How a former skinhead came around to befriending his black parole officer.

The first racist tattoo Michael Kent got were the words "white pride," spanning the top of his back.

GIF via ABC News.

Then came the two swastikas — one in the center of his chest — that stained his skin for over 20 years, ABC News reported.


Kent used to be a white supremacist.

"I was part of a skinhead group," Kent, who lives in Colorado, told ABC. "A very violent group."

He believed strongly in the organization's ideals. For instance, Kent refused to work for anybody — or even with anybody — who wasn't white.

GIF via ABC News.

But one woman made him rethink everything.

Tiffany Whittier, who is black, became his parole officer. Meeting her changed his life for good.

GIF via ABC News.

She was a positive force in his life and challenged him to rethink how he viewed race and equality.

"I had a German war [Nazi] flag, and she said, 'You need to take that crap down and start putting up more positive stuff!'" Kent told ABC News. "'Put up smiley faces so when you wake up, you see positive instead of hate.'"

Her encouragement worked; Kent's outlook and attitudes have changed dramatically since befriending Whittier.

It's not necessarily surprising, either — this change in mindset goes hand-in-hand with research. A 2014 study, for example, found that when white people interact with more people of color, they're less likely to hold racist views.

"If it wasn't for her, I probably would have been seeped back into [white supremacy]," Kent explained. "I look at her as family."

Now, Kent's "white pride" and swastika tattoos have been removed by Redemption Ink, a nonprofit that offers free removals of hate-inspired designs to patrons. All of his coworkers at the Colorado chicken farm where he works — as well as most of his friends — are people of color.

“We have company parties, or they have quinceaneras, BBQs, or birthday parties — I’m the only white guy there," Kent said.

GIF via ABC News.

Whittier modestly brushed off the affect she's had on Kent: "My job is to be that positive person in someone's life," she said. "[I] try to make a difference."

But to Kent — a father to two young children — Whittier's nothing short of heroic. "She gave me the strength and the courage to do what I'm doing," he said. "She gave me a chance, and it opened my eyes."

ABC News facilitated a surprise reunion between the two, who hadn't seen each other in over a year.

Whittier was in on the plan, but Kent — who seemed a bit lost for words as he embraced her in a hug — was beyond excited to see the friend who changed his life forever.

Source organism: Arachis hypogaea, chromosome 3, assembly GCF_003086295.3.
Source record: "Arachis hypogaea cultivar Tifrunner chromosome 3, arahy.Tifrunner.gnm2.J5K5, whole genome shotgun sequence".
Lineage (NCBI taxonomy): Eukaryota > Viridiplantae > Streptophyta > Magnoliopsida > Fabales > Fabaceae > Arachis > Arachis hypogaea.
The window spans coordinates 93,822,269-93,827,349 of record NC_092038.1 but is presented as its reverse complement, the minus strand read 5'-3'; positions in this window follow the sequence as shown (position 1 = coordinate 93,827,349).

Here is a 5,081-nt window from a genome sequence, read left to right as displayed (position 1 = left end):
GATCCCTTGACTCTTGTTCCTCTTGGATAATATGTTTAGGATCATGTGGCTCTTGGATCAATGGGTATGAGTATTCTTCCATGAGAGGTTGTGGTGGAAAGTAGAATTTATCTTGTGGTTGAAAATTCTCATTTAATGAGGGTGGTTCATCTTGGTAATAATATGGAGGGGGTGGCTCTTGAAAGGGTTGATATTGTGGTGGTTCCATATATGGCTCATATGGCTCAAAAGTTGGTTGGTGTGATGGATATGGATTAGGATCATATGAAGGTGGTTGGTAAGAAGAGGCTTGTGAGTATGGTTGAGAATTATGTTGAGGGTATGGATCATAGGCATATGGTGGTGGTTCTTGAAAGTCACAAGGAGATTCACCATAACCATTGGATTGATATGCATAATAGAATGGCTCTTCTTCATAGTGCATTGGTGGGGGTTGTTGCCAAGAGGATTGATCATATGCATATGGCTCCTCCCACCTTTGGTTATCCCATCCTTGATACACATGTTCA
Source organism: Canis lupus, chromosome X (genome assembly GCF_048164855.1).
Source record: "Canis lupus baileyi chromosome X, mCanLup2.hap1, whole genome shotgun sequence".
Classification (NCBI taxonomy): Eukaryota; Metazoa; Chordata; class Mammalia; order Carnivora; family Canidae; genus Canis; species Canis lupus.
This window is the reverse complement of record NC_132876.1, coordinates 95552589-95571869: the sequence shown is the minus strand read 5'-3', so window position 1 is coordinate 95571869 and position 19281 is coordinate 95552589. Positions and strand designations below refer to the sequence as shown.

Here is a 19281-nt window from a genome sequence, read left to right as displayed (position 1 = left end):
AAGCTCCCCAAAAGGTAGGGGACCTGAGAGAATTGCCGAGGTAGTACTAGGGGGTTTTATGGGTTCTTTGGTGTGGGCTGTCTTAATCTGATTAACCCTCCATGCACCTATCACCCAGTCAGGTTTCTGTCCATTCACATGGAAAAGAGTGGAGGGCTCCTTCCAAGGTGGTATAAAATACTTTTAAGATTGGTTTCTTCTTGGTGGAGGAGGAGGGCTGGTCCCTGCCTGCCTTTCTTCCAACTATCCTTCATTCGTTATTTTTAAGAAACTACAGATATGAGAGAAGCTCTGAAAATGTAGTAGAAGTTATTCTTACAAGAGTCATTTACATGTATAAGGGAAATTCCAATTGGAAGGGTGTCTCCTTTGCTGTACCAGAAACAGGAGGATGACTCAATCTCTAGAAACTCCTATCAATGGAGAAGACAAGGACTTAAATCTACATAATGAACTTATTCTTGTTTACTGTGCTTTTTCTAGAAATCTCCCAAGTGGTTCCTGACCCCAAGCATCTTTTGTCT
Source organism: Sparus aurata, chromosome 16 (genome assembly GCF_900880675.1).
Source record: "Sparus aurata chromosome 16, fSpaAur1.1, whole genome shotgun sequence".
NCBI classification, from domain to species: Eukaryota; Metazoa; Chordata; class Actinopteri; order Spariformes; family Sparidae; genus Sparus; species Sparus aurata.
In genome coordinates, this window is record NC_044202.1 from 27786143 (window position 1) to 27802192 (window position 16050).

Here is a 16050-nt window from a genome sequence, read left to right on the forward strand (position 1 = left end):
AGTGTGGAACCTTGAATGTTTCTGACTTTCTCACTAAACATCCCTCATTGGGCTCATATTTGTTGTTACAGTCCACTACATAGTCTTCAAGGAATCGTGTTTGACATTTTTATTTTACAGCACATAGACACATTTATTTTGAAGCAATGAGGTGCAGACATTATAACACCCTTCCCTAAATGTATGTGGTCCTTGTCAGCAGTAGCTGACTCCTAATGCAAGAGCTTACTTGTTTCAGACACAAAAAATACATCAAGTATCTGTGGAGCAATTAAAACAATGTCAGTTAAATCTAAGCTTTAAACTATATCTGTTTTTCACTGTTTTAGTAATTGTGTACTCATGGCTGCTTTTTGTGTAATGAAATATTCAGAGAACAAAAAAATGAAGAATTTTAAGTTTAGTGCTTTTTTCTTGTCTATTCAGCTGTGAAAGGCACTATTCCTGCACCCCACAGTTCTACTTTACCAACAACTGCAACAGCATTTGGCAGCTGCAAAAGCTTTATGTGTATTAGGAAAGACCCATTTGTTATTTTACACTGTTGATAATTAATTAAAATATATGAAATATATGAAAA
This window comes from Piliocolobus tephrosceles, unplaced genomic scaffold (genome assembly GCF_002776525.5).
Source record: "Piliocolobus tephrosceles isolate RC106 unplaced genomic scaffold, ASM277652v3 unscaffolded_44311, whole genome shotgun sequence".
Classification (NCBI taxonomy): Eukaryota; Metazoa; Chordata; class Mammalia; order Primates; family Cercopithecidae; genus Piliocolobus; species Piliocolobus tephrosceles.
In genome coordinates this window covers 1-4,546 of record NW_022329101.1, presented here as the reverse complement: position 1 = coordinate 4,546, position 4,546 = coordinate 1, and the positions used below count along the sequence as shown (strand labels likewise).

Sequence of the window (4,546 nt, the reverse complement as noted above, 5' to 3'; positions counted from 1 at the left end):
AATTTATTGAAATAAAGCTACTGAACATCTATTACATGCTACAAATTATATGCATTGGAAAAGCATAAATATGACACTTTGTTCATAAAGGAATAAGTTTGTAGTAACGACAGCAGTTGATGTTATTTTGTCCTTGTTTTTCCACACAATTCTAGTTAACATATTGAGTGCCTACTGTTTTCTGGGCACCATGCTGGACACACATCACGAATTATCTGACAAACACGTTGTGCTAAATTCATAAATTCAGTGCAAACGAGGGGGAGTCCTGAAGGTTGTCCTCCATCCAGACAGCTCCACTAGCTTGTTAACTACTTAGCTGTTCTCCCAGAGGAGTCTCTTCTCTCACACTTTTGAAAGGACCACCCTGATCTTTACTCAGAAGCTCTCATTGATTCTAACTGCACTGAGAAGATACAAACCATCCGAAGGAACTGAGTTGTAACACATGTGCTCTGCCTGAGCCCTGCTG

Watch the beautiful moment in the video below:

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Anne Hebert, a marketing writer living in Austin, TX, jokes that her closest friends think that her hobby is "low-key harassment for social good". She authors a website devoted entirely to People Doing Good Things. She's hosted a yearly canned food drive with up to 150 people stopping by to donate, resulting in hundreds of pounds of donations to take to the food bank for the past decade.

"I try to share info in a positive way that gives people hope and makes them aware of solutions or things they can do to try to make the world a little better," she said.

For now, she's encouraging people through a barrage of persistent, informative, and entertaining emails with one goal in mind: getting people to VOTE. The thing about emailing people and talking about politics, according to Hebert, is to catch their attention—which is how lice got involved.

"When my kids were in elementary school, I was class parent for a year, which meant I had to send the emails to the other parents. As I've learned over the years, a good intro will trick your audience into reading the rest of the email. In fact, another parent told me that my emails always stood out, especially the one that started: 'We need volunteers for the Valentine's Party...oh, and LICE.'"

Hebert isn't working with a specific organization. She is simply trying to motivate others to find ways to plug in to help get out the vote.

Photo by Phillip Goldsberry on Unsplash

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With the election quickly approaching, the importance of voting and sending in your ballot on time is essential. But there is another way you can vote everyday - by being intentional with each dollar you spend. Support companies and products that uphold your values and help create a more sustainable world. An easy move is swapping out everyday items that are often thrown away after one use or improperly disposed of.

Package Free Shop has created products to help fight climate change one cotton swab at a time! Founded by Lauren Singer, otherwise known as, "the girl with the jar" (she initially went viral for fitting 8 years of all of the waste she's created in one mason jar). Package Free is an ecosystem of brands on a mission to make the world less trashy.

Here are eight of our favorite everyday swaps:

1. Friendsheep Dryer Balls - Replace traditional dryer sheets with these dryer balls that are made without chemicals and conserve energy. Not only do these also reduce dry time by 20% but they're so cute and come in an assortment of patterns!

Package Free Shop

2. Last Swab - Replacement for single use plastic cotton swabs. Nearly 25.5 billion single use swabs are produced and discarded every year in the U.S., but not this one. It lasts up to 1,000 uses as it's able to be cleaned with soap and water. It also comes in a biodegradable, corn based case so you can use it on the go!

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